BDO has long been calling for Australia’s taxation system to be simplified, as has the profession broadly. The mid-tier’s national head of tax, Marcus Leonard, believes there is a strong case to start with re-thinking the administration and application of the “terribly administratively inefficient” fringe benefits tax.
“The fringe benefits tax is always applied at the top marginal rate of tax, so it assumes that everyone pays tax at the top marginal rate. That's not a coherent system. If it's supposed to be taxing things that are paid in substitution to salary or wages, then they should be taxed at the employee's relevant tax rate,” he told Accountants Daily.
The taxation of trusts is also worth of a review, he said, after being subject to a series of changes and quick-fix solutions since the late 1980s.
“The taxation of trusts for income tax purposes is a terrible terrible mess at the moment. The legislation is almost impossible to decipher,” Mr Leonard said.
“The original law for the taxation of trusts worked really well when the rest of the tax law was quite simple… in the day before capital gains tax and in the days before dividend imputation and franking,” he said.
“Roll forward to the second decade of the 21st Century though, and the tax system has become more complex. You have things like, not just capital gains, but capital gains discounting that applies to some entities and not others. You have things like imputation credits and full refundability of imputation credits,” he said.
“Also, it’s not just the tax system, but the economic system as well that is a lot more complex. You have investors who may invest through trusts, holding investments not just in Australian assets, but also in international assets. And so you have a whole lot of complexity coming out of the changes in the economy,” he said.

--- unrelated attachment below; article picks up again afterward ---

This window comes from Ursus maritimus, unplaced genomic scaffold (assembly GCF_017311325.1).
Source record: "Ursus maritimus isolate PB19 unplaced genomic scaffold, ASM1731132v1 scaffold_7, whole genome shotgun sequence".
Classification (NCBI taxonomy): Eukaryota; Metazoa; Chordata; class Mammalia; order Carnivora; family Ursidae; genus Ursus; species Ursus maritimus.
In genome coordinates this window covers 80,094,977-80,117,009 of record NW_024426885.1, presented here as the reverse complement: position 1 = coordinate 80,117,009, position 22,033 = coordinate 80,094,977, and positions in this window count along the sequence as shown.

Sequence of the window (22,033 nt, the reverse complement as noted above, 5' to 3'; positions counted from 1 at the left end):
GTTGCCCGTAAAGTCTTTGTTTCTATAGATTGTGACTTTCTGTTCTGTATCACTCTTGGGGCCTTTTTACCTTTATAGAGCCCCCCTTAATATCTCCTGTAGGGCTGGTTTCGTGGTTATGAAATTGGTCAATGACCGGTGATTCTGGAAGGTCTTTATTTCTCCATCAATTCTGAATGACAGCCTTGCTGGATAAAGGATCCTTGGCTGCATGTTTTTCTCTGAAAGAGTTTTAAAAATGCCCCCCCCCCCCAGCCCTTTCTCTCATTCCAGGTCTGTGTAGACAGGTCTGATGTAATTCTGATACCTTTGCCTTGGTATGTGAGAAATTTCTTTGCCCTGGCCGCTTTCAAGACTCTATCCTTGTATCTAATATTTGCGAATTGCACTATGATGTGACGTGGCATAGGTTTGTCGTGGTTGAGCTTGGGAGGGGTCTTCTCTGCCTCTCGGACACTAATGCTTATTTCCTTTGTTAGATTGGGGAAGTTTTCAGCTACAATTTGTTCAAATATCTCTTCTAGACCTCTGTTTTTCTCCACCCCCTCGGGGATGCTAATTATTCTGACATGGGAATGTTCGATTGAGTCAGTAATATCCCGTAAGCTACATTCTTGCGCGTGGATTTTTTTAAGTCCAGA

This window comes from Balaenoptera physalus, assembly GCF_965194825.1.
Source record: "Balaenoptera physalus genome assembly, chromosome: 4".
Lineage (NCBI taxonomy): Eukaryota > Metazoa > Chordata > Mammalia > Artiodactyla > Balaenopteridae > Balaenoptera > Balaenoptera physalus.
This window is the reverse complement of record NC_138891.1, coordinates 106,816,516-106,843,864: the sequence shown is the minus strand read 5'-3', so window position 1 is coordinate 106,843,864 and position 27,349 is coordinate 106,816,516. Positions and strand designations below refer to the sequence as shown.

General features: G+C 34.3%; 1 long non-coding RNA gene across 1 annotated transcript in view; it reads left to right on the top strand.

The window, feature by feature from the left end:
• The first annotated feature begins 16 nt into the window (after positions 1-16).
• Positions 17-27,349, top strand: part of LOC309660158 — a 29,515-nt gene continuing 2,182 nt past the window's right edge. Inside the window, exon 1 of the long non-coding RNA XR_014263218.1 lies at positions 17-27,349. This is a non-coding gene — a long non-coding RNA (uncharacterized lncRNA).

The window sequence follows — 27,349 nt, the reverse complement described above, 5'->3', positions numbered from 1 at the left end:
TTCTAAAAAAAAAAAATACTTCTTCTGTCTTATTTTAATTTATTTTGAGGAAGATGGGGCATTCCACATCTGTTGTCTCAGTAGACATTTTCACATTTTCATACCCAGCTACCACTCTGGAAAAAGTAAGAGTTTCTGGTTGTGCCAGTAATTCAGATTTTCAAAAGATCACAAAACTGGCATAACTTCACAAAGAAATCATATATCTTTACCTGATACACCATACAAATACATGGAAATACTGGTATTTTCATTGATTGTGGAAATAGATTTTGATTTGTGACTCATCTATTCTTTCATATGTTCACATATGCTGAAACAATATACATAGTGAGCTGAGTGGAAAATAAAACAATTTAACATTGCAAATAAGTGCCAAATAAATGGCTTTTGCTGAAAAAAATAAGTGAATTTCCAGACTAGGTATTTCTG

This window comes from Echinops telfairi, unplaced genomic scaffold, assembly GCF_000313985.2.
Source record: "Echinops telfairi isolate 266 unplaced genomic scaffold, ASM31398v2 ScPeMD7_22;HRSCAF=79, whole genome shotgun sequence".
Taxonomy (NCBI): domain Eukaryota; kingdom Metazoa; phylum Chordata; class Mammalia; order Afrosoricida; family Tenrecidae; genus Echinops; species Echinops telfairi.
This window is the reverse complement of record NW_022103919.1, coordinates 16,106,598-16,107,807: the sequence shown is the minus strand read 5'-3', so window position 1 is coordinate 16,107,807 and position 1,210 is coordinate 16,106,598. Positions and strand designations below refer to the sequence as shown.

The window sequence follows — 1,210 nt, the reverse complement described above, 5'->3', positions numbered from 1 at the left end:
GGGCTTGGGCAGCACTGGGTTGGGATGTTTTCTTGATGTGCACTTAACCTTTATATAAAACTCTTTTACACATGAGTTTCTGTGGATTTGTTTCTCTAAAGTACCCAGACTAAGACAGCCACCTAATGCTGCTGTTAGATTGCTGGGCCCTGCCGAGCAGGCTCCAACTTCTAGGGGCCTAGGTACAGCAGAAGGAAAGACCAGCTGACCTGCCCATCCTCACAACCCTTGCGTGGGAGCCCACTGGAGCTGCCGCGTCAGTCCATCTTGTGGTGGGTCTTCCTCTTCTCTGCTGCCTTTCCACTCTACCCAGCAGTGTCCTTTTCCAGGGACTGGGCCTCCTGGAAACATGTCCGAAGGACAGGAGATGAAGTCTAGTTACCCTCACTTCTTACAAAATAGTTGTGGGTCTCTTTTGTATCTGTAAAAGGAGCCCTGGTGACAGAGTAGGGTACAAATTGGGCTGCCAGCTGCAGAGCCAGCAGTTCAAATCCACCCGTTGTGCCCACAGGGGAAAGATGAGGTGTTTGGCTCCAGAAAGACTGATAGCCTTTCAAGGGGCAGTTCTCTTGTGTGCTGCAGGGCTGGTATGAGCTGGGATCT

The consistent tinkering with the rules surrounding the taxation of trusts has been an issue of debate for several years. The series of changes to trusts law led tax lawyer David Hughes, partner in Queensland law firm Small Myers Hughes, to believe that the government ultimately wants to discourage Australians from using trusts.
“It’s like the frog in the boiling water. Each degree that the temperature goes up is not going to necessarily be a major problem in and of itself. But certainly if you were to tell people some 15 years ago this is where we would be today, they’d be gobsmacked, because when I first started practice, trusts were a very standard tool, and now most advisers would say use trusts with caution,” Mr Hughes said in late 2016, after a fresh set of announcements on trusts were released by the ATO.
In good news for accountants, while the law is “struggling under the weight of all those bandaids,” administrative complexities create work for accountants, and Mr Leonard doesn’t see that clients are deterred from accessing trust structures. “But boy it increases their compliance costs,” he added. “And it leads to quite strange and anomalous outcomes in the tax system sometimes.”
Mr Leonard also believes stamp duty is in urgent need of reform, giving a nod to the Henry Review which labelled it the least efficient tax in Australia. What is particularly problematic about stamp duty is that it limits economic activity because of the burden it places on investors, without the funds necessarily boosting state budgets.
“It crushes economic activity,” Mr Leonard said.
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